The Art of the LP – Classic Album Covers 1955-1995 – Johnny Morgan and Ben Wardle (Sterling) – book review
In this Itunes era, music is easy. No more digging through dusty record stores for that hard-to-find song; it’s readily available at the click of a mouse. No need to drag heavy crates of albums or CDs from place to place; every song known to man easily fits in the palm of our hand. But, this convenience comes at a price: the loss of an entire aspect of creativity.
In the Art of the LP, authors Johnny Morgan and Ben Wardle showcase a time when music and art coexisted happily in the form of the record album. One of the points of the book is that what was on the cover was just as important, if not more, than the music inside. Whether it was attitude, humor, sex, or politics, the album cover helped set the mood before you ever dropped the needle. What sets this book apart from other album art compilations is the way that they’re presented: not grouped by music genre, but by the subject matter on the cover. You get sections on rock n’ roll attitude, sex, drugs, politics, ego and death. In this grouping, it’s interesting to see albums in different musical styles sharing a similar theme.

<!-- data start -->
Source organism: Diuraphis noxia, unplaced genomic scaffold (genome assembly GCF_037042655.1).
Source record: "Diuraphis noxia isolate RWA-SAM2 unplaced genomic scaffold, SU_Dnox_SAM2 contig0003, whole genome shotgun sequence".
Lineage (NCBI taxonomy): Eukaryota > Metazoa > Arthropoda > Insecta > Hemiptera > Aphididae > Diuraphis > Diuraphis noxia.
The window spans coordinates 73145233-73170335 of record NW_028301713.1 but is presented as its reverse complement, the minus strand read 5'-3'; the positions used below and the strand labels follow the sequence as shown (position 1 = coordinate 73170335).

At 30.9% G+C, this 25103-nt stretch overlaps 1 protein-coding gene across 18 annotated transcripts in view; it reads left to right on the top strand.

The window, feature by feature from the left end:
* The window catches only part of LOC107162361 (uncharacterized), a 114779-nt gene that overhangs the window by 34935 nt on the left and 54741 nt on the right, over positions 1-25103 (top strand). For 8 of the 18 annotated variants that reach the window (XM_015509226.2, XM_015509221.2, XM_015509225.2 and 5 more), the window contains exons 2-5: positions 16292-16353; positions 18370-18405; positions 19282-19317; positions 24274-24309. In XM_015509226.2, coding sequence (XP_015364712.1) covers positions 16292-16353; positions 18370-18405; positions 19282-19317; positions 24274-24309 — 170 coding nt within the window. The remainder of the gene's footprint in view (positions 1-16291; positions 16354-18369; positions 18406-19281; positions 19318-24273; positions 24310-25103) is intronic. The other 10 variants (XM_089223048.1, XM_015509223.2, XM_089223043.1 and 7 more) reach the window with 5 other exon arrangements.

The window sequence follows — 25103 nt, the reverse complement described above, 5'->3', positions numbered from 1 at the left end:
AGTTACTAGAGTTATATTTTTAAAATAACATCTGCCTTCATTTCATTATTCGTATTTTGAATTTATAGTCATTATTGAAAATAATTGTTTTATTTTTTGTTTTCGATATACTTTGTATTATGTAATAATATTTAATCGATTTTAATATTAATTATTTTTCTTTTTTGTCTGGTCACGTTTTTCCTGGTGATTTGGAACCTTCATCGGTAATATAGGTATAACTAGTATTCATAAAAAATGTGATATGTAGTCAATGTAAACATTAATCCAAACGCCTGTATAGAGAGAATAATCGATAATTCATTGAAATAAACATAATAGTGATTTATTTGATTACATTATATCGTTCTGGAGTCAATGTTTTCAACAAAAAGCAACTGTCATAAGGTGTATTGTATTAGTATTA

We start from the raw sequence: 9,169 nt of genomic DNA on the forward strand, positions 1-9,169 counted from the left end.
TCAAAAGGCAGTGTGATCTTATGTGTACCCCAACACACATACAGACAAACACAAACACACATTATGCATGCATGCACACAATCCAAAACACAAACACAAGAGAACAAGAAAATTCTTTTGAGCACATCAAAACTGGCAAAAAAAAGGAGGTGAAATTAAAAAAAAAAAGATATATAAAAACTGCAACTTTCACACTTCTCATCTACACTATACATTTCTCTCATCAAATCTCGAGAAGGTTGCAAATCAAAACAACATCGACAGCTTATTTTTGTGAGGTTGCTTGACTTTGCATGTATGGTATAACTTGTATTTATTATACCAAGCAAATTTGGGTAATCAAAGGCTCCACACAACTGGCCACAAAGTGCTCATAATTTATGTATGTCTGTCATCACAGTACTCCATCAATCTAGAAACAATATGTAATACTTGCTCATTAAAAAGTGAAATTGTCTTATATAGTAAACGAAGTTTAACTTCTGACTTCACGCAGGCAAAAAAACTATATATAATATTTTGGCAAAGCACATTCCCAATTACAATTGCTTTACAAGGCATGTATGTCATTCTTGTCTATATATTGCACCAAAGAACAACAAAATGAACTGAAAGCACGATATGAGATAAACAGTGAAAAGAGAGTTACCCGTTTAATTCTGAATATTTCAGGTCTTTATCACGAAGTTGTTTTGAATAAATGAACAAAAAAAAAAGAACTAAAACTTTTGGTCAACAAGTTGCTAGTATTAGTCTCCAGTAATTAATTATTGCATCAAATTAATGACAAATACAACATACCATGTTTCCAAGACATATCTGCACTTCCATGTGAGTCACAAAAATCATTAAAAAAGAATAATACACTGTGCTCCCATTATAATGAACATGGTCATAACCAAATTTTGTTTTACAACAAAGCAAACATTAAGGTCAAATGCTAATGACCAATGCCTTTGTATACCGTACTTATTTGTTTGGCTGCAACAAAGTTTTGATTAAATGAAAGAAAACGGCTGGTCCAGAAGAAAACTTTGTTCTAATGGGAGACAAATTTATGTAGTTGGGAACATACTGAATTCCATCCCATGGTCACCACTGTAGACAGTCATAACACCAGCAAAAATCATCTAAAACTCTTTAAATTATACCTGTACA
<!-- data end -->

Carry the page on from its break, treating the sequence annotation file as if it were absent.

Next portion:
The editors also make good use of side by side comparisons, showing how Elvis’ first album influenced London Calling from the Clash; or how Queen mimicked Meet the Beatles for their second album. Each of the over 300 LP covers contains a paragraph that gives background not only on the sleeve, but oftentimes on the music that corresponds to it as well. They even throw in the occasional awful cover, showing just how far poor taste can go (several LPs by the Scorpions fit this description).
What’s also nice is that the Art of the LP is a coffee table size book, 12 inches tall, so the covers can be enjoyed in their pre-CD full LP size glory. For anyone wanting a glimpse into the music world before the mp3, the Art of the LP will make an excellent gift. –Tony Peters